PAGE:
Going Deeper Into Prohibition
In April 2010 UK Government decided to ban mephedrone (a former “legal high”) motivating its decision by public health concerns. The ultimate goal was to limit availability of the drug and eventually eradicate it from the market. The same as in the time when the ban was being passed the counter arguments are piling up today. For example, knowing the trends of supply and consumption for other banned substances (i.e. marijuana, cocaine, amphetamines etc.), is it a really reasonable move? Can we expect people to turn away from mephedrone and magically stop seeking unofficial sources of it? Having in mind that the mephedrone was introduced as a legal alternative to cocaine or ecstasy, shouldn’t we be worried about potential reversal to those substances by consumers? Eventually, observing the growing speed in which producers are able to come up with another alternative, wouldn’t it be safer for the society to keep the drug open for use? This article seeks to give a basic answers to some of these dilemmas and present today’s situation on the illegal mephedrone market.
Mephedrone (4-methylmethcathinone) also know under popular names of Meow Meow, Bubbles and M-Cat became available on the market as a legal alternative to the illicit drugs like ecstasy and cocaine. It is chemically related both to amphetamine and to the cathinones and is usually sold in the form of white or yellow powder. Substance is sniffed or swallowed giving an effect of enhanced mood and increased heartbeat. So far however this is pretty much it when it comes to the knowledge on mephedrone and its effect on humans. Although we can understand the motivation of the government to ban the substance with unknown ramification, it is highly probable that once the mephedrone is illegal it will follow the path of lower purity and addition of extra substances which as methadone itself will pose a mystery to the unaware consumers.
Straight Statistics go even further in criticizing the ban on mephedrone. Although the research is still unfinished, they claim that potentially use of mephedrone could save lives of people rather that put them in danger. So far they discovered that since the introduction of mephedrone the rate of deaths from cocaine overdose fall app by 28% in the first semester of 2009. Although it is still too early to proof that this trend can be observed among wider population (so far research was based on the mandatory drug test among soldiers), it may soon appear that “the decision in April 2010 to make mephedrone illegal may have had the unintended consequence” (Straight Statistics).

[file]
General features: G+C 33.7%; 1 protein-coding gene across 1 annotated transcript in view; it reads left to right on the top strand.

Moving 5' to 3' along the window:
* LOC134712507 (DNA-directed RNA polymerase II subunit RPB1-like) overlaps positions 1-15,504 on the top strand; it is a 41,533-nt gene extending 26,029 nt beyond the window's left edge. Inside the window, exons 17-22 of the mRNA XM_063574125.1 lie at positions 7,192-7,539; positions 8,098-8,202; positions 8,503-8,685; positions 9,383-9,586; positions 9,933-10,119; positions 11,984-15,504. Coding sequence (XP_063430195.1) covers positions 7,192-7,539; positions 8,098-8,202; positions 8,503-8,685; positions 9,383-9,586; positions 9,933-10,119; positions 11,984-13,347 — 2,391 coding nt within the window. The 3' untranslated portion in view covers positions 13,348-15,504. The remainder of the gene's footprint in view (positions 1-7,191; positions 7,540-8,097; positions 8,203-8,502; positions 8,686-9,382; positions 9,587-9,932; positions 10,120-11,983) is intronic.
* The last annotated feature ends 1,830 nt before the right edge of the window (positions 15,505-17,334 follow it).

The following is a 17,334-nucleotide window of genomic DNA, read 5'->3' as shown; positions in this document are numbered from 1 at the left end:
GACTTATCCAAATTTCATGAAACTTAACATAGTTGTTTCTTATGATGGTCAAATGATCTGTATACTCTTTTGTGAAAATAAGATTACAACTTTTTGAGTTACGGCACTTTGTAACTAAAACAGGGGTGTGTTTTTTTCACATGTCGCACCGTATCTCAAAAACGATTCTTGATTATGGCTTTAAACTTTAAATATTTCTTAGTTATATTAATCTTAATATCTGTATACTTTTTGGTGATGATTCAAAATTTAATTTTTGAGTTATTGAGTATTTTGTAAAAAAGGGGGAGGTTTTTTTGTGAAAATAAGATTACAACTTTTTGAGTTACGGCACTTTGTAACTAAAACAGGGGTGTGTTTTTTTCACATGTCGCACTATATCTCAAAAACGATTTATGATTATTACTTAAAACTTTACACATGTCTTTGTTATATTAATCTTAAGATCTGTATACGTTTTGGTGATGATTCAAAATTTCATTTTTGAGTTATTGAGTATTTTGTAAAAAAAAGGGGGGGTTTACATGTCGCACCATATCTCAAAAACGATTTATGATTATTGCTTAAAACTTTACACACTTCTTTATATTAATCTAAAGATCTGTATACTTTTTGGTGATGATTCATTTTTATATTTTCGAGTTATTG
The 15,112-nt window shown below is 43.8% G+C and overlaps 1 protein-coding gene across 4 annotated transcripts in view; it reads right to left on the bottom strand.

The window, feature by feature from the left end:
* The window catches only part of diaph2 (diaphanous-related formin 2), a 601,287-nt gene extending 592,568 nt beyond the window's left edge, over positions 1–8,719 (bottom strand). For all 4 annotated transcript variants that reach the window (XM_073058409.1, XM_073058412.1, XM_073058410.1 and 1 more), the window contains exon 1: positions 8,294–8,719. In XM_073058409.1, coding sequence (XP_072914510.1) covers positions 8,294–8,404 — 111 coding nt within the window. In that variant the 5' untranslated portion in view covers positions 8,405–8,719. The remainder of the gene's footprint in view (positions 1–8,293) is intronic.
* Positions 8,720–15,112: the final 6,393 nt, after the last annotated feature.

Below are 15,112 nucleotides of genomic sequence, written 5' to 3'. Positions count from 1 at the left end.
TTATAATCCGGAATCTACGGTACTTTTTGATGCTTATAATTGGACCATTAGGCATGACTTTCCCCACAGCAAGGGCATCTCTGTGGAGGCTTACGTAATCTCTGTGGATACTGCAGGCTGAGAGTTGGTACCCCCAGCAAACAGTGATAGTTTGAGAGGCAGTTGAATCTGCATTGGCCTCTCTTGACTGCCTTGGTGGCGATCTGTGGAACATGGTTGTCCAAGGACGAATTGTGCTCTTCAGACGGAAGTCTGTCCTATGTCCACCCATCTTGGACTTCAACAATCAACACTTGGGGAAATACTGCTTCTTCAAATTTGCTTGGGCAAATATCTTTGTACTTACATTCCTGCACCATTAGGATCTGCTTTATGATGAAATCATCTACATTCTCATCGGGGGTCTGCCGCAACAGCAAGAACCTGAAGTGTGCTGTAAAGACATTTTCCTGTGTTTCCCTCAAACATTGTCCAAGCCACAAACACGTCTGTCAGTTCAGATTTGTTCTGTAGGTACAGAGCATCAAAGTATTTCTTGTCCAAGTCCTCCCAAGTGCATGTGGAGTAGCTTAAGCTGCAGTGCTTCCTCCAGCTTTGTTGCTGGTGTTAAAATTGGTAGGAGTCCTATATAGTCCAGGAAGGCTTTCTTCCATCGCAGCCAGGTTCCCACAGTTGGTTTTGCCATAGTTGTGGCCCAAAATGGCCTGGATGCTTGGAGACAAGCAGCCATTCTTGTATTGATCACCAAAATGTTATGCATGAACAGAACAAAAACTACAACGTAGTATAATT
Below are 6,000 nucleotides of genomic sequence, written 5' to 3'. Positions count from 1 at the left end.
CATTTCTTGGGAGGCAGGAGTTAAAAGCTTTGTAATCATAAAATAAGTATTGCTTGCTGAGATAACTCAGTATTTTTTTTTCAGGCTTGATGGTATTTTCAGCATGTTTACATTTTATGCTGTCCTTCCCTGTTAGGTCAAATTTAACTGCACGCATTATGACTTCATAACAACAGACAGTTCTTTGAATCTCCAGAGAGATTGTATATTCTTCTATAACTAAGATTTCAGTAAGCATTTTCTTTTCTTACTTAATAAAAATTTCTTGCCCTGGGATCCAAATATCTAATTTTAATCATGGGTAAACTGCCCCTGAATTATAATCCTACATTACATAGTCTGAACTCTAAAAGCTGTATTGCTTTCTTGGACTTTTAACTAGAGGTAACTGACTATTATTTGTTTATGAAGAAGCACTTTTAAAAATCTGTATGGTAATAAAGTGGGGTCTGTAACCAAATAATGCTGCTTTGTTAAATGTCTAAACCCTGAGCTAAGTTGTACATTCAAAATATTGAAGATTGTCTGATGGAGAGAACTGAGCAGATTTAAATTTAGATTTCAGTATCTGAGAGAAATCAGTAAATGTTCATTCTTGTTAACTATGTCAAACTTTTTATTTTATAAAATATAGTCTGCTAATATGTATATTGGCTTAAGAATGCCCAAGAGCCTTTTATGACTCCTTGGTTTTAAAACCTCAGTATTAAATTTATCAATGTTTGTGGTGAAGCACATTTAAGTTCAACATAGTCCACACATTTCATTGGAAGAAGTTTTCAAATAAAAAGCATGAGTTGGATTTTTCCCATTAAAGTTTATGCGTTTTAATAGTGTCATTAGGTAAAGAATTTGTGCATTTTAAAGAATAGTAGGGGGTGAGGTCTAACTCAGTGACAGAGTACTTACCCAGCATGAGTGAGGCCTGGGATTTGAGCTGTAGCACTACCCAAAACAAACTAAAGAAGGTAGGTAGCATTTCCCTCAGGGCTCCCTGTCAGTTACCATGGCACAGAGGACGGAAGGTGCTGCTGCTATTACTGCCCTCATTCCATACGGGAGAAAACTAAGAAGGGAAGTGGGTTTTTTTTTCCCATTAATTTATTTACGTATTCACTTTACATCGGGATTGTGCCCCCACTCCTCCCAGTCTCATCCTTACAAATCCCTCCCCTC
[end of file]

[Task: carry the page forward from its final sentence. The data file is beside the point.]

Adam Winstock and co-workers from the King’s College London pursed a research in June this year between the mephedrone users to check how many of them kept using the drug even though it became illegal. According to their results 63% of mephedrone users continued to use the drug after the ban, among which 55% intend to use the same amount as before. Moreover research assumes that the mean price for a gram of the substance is nowadays around £16, being app. £6 more than a price before legislation. It is further assumed that in total the ban did not construct a solid barrier for the consumers to obtain mephedrone. Another worrying fact is that Winstock et al, predict that, “in time, there are likely to be reductions in purity, and increases in health harms”.
Interestingly, despite the ban, mephedrone derivatives are still easily obtainable by internet. Researchers from the Liverpool John Moores University, the University of Liverpool and Lancaster University, say many drugs being sold as alternatives for mephedrone are also cathinones. The most common example of the “second generation” products is the NRG-1. According to scholars, in most of the 17 substances bought from the website vendors after the ban was introduced, 70% of them contained traces of illegal substances usually being the methylenedioxypyrovalerone (MDPV). Problem which arises is that MDPV, if used, has to be taken in much smaller doses then mephedrone. Another issue, as authors claim, is that "these products are offered as legal substitutes for the recently criminalised 'legal highs' […]. This suggests that both consumers and online sellers are, most likely without knowledge, at risk of criminalisation and potential harm". Consequently the law enforced does not bring desired effects, leaving the mephedrone still on the market.
Concluding, the mephedrone ban introduced in April 2010, did not manage to discourage consumers from using the mephedrone. Similarly, like in the case of other illicit drugs, users are offered this substance from alternative sources (dealers or website) with no control on their content and potential harm. Frightening fact is that on many occasions buyers are not aware of what they bought, also not knowing how to use it. Although mephedrone is one of the most well-known examples of the “legal highs” it is definitely not the only one. National drug policies tend to follow the path of prohibition not only in case of mephedrone, but also in case of other substances like synthetic cannabis (banned toady in the US). As mentioned, government’s intention might be very noble, but the mean in which it is operated can unfortunately bring more harm than good.